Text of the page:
Beat the Weeknight Bleus With This Easy Chicken Cordon Bleu Recipe
This weeknight take on a nostalgic classic chicken dish is stuffed with ham, cheese, and ... shortcuts! It’s ultimate family comfort food.
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This is not only the first chicken cordon bleu recipe I’ve ever made; it’s the first chicken cordon bleu I’ve ever eaten. Despite the popularity of the dish, I didn’t grow up with it, so it simply wasn’t a thought that’s ever crossed my mind. My husband, however, loves the stuff. I figured I would indulge him. Besides, there’s something a bit nostalgic about this old school recipe for crumb-coated stuffed chicken, so I can appreciate my husband’s sentimental affection.
I looked around at different recipes, and was surprised how different they were. While the ingredients were all pretty similar, the prep steps for several of the recipes were fairly involved, calling for plastic wrap, pounding chicken cutlets, rolling roulades. With convenience in mind, I decided on this easy Weeknight Chicken Cordon Bleu. It skips quite a few steps other recipes call for, but totally delivers a cozy, comforting dish after a long work day.
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Ingredients for chicken cordon bleu
Chicken cordon bleu is chicken breast stuffed with thin slices of deli ham and a Swiss cheese like Gruyere or Emmental. It’s coated in breadcrumbs and cooked until crispy on the outside and gooey in the center.
Choosing the right chicken
Chicken cordon bleu is made with boneless, skinless chicken breasts. Many recipes require pounding thick chicken breasts into thin cutlets before stuffing them and rolling them up. This easy chicken cordon bleu recipe starts instead with smaller chicken breasts, 6-8 ounces each. The smaller size means skipping the pounding. Simply cut a pocket in each breast and stuff. No need to wield a meat mallet on a Wednesday night!
It can sometimes be tricky to find smaller chicken breasts. The chicken breasts in the styrofoam trays at the grocery store often clock in at nearly a full pound each. Check the meat counter. They’ll often have a variety of sizes, and you can ask them specifically for the smallest ones in stock.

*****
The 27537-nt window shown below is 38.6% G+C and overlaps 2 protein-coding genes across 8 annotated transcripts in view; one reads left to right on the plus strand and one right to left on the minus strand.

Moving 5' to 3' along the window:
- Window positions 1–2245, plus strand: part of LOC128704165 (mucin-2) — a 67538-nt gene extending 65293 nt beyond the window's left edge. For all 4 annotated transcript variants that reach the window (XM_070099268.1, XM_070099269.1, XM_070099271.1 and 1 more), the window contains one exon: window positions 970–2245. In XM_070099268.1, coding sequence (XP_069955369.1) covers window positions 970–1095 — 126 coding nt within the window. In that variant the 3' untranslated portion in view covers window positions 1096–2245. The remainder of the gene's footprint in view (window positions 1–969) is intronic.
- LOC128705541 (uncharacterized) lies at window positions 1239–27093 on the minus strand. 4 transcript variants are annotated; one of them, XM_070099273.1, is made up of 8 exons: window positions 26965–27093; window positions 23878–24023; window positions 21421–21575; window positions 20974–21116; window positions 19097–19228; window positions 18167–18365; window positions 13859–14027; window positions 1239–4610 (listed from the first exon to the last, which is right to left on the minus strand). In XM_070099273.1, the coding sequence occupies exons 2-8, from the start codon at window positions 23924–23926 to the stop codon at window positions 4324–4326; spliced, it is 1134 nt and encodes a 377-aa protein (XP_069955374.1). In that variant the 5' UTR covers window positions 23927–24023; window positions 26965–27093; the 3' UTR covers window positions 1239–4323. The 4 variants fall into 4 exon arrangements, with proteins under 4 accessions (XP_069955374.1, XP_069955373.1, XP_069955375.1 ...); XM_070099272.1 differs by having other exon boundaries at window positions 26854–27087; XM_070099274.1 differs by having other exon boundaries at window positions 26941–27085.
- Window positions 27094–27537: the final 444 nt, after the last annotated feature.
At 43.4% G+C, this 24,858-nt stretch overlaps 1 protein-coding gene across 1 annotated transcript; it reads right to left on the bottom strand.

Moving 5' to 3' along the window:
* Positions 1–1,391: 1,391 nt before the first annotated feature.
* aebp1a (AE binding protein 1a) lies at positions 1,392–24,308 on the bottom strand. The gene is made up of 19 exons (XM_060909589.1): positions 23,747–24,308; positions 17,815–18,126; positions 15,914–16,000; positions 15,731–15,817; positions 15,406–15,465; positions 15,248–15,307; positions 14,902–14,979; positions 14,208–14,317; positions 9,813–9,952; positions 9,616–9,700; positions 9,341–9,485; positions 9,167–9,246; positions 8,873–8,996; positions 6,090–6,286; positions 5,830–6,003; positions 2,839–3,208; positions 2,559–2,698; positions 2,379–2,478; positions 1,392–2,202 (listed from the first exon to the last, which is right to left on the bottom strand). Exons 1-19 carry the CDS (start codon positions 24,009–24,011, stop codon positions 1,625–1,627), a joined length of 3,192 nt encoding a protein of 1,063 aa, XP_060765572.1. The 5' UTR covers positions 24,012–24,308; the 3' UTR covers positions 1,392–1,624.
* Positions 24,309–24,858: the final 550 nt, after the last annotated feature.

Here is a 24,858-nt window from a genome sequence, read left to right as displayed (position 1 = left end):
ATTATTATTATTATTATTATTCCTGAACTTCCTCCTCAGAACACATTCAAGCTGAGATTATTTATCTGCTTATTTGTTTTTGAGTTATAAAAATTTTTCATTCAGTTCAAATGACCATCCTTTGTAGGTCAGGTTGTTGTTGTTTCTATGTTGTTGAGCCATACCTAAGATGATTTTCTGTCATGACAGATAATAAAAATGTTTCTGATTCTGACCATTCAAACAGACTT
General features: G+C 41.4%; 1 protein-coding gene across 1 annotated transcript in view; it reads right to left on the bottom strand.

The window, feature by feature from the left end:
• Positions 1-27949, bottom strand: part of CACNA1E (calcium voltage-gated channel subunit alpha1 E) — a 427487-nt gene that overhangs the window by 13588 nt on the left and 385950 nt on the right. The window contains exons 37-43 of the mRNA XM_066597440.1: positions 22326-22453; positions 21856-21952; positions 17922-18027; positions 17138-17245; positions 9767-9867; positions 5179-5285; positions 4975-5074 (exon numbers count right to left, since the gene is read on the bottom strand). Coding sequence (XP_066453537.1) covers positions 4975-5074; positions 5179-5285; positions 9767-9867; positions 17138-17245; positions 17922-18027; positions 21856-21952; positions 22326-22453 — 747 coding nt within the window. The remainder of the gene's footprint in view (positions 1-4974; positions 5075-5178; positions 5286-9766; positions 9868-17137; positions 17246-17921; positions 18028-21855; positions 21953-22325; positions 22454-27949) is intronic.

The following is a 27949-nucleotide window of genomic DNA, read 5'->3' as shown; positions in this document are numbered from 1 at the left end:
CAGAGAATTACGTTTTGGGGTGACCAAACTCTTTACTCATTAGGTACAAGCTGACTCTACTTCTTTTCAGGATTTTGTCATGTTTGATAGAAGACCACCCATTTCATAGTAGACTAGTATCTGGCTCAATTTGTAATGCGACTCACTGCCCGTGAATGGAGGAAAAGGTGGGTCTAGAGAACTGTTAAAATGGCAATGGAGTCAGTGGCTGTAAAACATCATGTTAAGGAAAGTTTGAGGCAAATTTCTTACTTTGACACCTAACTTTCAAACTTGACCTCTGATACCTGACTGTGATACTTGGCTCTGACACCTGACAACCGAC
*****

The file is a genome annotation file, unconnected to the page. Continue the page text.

How to stuff the chicken
Inserting the ham and Swiss cheese inside the chicken breast; photograph by Meleyna Nomura
Starting at the thicker end of the chicken breast, use a sharp knife to cut a slit parallel to the cutting board. Open up the chicken and continue making shallow cuts, continuing to open up the chicken until left with a small “hinge” along one of the longer sides.
Place the Swiss cheese on top of the slice of ham and roll it up to form a neat package. Rolling the cheese into the ham helps prevent it from oozing out while cooking. Stuff the parcel of ham into the piece of chicken. Fold the chicken over the top, and secure with toothpicks. Repeat with remaining chicken, ham, and cheese.
Easy two-step breading process
Photograph by Meleyna Nomura
Traditional chicken cordon bleu calls for a three-step breading process. First, the chicken is dredged in all-purpose flour, coated in egg, and finally covered in breadcrumbs. It dirties a lot of dishes, and generally makes a bit of a mess.
This easy Weeknight Chicken Cordon Bleu recipe cuts the breading process down to just two steps. The chicken is given a good coating in a mixture of mayonnaise, Dijon mustard, paprika, and black pepper. It’s then rolled around in a shallow bowl of panko breadcrumbs until completely covered in crumbs.
Baked vs. fried chicken cordon bleu
This baked chicken cordon bleu is so much easier than pan frying. Instead of calling for a pan full of oil, a quick spritz of cooking spray over the chicken is all that’s needed to get a golden brown coating. To further aid crisping, the chicken is baked on a cooling rack set over a baking sheet. This allows for greater airflow around the chicken, helping to avoid soggy bottoms.
Not pounding out the chicken breasts saved time, but one side will be much larger than the other. The breaded chicken is added to the cooling rack with the larger ends all facing the same direction. Position the thicker ends at the back of the oven while it bakes. It’s hotter there, directing more heat where it's needed.
Finally, the chicken is baked at a hotter temperature in the bottom third of the oven, then moved to a higher rack at a lower temperature to cook through. This two-step process is what ensures brown, crispy crumbs all over and a cheesy interior that has melted all the way through.
The hands-off cooking time in the oven is also just easier to manage during busy weeknight evenings. That pocket of time is perfect for putting together a salad, helping a kid with homework, or just taking a few minutes to catch up and have a conversation with a family member.
What sauce goes with chicken cordon bleu?
Chicken cordon bleu is sometimes served with a mustard or cream sauce. This easy Weeknight Chicken Cordon Bleu doesn’t include a sauce. The mustard-mayonnaise mixture in the coating adds moisture and more flavor than the typical flour and egg mixture. But, if you would like a sauce for dipping, you can make extra of the mustard-mayonnaise mixture. Reserve some on the side before you spread it over your chicken. (You don’t want to put sauce on your dinner plate that’s touched raw chicken!)
Get the recipe: Weeknight Chicken Cordon Bleu
While this may have been the first time I made chicken cordon bleu, it certainly won’t be the last.
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